tl;dr - Tell it you are using address 0xF2, then read 6 more times to get the 6 data registers.

This is an unnamed protocol layered on top of SPI, which by itself knows nothing of registers. It happens that the gyro uses the same protocol, so turning it on was a simple matter of verifying that the protocol was the same, and copypasting the code.

Now for the review. The ADXL345 has a programmable range, with choices ±2, 4, 8, and 16g. We will need 16g for the rocketometer. It has a readout precision of 13 bits, almost equal to the 14 bits the BMA180 gives. Now for the bad part. The readout precision is only 12 bits for 8g, 11 bits for 4g, and 10 bits for 2g. It is as if the part was always running at 16g, but reporting saturation if it was out of its current range.

I might as well use an analog part if I am only going to get 10 bits. I had always known this, but only realized the significance when I finally got it up and running, and only got about 250DN out of the part in the 1g field. So, the ADXL gets 2 of 5 stars, not recommended on the Chizumatic scale.

The BMA180 is what I used before, in flight. It has a programmable range, with choices ±1, 1.5, 2, 3, 4, 8, and 16g. It produces 14 bits of precision, and this 14 bits is constant across all ranges, so if you use the 1.0g range, you actually have zoomed in, and get better resolution than when you are at 16g. I can't speak to its accuracy, so it gets 4 of 5 stars, not recommended. Why not? The part was discontinued without a suggested replacement as of today, and is no longer available on Digikey. In fact, I am hoarding three of them still in their cut tape, purchased from Sparkfun today at great expense, not even on a breakout board. None of the other BMA accelerometers are as good, and none of the Analog Device accelerometers are as good either.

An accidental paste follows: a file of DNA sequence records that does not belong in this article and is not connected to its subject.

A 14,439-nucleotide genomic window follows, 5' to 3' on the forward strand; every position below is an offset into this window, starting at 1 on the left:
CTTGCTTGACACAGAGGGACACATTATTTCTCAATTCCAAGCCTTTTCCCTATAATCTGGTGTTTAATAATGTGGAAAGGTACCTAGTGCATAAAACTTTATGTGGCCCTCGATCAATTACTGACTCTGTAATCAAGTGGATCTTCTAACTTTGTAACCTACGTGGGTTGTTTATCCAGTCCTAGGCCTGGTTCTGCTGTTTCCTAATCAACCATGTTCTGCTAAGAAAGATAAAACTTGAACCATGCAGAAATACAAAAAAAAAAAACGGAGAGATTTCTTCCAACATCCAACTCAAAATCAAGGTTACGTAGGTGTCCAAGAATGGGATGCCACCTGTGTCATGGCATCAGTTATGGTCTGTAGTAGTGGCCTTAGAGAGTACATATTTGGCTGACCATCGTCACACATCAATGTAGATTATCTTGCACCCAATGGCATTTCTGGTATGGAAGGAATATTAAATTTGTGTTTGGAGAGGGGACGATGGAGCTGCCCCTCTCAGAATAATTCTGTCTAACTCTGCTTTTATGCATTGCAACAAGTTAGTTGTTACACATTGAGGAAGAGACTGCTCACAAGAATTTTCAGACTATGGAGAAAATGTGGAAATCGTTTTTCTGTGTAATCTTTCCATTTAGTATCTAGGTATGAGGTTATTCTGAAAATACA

Thursday, September 27, 2012

8 DoFs so far...

I have gotten the ADXL345 accelerometer, HMC5883L compass, and BMP180 pressure/temperature sensors working with the Loginator and 11DoF board. This means that all SPI and I2C signals work on both boards. Last thing to do is to get the STMicro L3G4200D gyroscope working.